Category Archives: General Legal Issues
A thorough and well thought out estate plan is essential for many reasons and puts you in control to define your wishes and desires for when you are no longer able to make those decisions. Careful estate planning addresses many issues, including who will receive your assets, who will care for your children, establishes trusts to provide money for the care of your children, and gives you a voice to make medical and financial decisions when you are unable to communicate them on your own.
For those situations when an individual out lives their relatives, are estranged from family members, or may have reason to believe family members will not abide by their expressed wishes with respect to funeral plans, particular consideration in estate planning becomes necessary. New Jersey law authorizes the inclusion of a provision in your Last Will and Testament that appoints another person to control the funeral and disposition of your body. N.J.S.A. 45:27-22. The person appointed, sometimes called the funeral agent, does not have to be the executor under the Will. Funeral homes are required to honor the instructions of the person appointed as the funeral agent.
For those finding themselves in this type of situation, a sample of the language that should be included in the Last Will and Testament appears below. This is offered for illustrative purposes only. We recommend that you consult with an attorney for your particular situation.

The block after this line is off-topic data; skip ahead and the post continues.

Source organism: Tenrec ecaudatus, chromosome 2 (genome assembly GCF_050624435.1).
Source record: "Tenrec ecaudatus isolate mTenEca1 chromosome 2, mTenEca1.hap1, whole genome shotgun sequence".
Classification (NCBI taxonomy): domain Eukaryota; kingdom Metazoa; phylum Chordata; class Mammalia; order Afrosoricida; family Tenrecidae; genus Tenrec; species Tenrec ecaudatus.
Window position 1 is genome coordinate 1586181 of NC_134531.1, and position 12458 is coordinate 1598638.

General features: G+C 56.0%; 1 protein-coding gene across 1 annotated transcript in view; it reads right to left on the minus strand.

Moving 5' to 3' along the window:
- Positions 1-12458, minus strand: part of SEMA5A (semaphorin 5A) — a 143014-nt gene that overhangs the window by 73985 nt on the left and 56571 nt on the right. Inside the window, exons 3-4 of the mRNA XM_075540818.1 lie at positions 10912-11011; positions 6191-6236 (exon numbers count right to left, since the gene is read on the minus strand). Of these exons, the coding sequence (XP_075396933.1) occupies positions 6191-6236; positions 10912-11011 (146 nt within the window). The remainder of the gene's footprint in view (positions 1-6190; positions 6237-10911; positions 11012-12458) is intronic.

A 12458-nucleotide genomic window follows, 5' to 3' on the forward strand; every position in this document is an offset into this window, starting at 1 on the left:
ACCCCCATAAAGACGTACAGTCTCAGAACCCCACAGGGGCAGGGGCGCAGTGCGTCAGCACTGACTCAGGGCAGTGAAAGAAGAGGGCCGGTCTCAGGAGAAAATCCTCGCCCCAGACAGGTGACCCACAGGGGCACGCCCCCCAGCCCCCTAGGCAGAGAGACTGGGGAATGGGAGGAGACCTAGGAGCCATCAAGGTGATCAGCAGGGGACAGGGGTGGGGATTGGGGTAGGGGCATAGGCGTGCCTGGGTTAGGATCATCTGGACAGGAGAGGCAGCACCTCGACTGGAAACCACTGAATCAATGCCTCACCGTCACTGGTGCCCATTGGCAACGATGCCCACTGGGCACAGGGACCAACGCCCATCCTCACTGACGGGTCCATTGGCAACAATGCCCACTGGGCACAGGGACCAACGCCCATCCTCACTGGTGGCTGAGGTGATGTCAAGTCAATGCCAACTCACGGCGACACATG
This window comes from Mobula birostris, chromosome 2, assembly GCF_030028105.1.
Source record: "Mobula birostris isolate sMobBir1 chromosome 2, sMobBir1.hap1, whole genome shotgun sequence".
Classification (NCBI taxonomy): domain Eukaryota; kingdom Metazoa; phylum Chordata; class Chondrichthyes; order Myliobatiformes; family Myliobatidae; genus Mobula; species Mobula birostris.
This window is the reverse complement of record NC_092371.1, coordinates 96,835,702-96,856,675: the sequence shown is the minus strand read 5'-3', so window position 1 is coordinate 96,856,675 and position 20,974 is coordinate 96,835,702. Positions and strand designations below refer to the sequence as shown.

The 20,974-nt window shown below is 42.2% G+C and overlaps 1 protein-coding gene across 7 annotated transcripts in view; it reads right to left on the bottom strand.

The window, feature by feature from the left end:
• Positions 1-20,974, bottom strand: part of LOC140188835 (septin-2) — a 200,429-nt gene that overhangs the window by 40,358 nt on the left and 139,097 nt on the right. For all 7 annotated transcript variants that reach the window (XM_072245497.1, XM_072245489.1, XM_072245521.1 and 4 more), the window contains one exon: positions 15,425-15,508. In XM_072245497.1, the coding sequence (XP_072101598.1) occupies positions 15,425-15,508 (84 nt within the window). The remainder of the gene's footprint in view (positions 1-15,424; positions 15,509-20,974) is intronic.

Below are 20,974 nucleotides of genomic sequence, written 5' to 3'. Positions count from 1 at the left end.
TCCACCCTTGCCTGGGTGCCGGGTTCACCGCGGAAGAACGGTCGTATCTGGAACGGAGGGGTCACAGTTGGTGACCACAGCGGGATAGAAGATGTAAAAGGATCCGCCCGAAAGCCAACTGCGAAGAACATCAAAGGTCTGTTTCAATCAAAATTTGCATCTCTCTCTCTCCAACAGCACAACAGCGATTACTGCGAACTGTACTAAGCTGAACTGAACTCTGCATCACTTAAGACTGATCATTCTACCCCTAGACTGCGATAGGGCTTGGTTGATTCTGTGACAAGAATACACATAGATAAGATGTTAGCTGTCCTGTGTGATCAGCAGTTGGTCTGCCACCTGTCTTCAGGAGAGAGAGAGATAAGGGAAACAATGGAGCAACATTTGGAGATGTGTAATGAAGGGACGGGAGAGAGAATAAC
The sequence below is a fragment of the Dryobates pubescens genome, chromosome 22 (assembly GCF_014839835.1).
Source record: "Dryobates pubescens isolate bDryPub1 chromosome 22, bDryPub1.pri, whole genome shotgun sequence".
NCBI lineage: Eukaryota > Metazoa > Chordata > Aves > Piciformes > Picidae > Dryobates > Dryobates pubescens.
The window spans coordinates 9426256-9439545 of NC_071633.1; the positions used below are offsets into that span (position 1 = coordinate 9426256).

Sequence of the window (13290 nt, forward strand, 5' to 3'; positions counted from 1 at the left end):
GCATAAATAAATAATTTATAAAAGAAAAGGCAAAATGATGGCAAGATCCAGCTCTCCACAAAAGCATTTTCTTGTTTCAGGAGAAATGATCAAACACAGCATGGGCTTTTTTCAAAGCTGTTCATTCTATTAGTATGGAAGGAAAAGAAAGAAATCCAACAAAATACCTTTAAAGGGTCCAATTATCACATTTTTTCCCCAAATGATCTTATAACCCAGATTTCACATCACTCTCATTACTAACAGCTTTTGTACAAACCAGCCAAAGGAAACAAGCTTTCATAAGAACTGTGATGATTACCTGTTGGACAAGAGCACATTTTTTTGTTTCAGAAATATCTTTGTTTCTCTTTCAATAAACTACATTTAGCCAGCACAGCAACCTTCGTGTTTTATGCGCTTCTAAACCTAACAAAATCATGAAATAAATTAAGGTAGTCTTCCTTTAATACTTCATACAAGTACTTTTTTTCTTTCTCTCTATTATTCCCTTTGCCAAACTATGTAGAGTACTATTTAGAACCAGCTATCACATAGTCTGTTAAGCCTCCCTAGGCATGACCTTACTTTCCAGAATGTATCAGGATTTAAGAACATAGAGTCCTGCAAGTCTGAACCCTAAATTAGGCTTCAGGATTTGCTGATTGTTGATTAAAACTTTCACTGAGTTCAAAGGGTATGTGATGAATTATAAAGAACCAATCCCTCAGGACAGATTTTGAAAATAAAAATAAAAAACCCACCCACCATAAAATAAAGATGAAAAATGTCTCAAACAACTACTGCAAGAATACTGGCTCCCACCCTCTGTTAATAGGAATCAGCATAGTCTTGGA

Appointment of Funeral and Disposition Representative
“I hereby nominate, constitute and appoint [insert name] to serve as my Funeral and Disposition Representative, pursuant to N.J.S.A. 45:27-22. My Representative shall have the authority and power to control the arrangements for my funeral and the disposition of my remains. My Executor shall notify my Representative of this appointment, and shall advise my Representative of the financial means available to carry out the Funeral and Disposition arrangements. In the event [insert name] should predecease me or for some other reason not qualify to serve as my Funeral and Disposition Representative, then I nominate, constitute and appoint [insert name of alternate] as my Funeral and Disposition Representative.”
Even though your case did not turn out the way you hoped, most of the time, it is not your lawyer’s fault.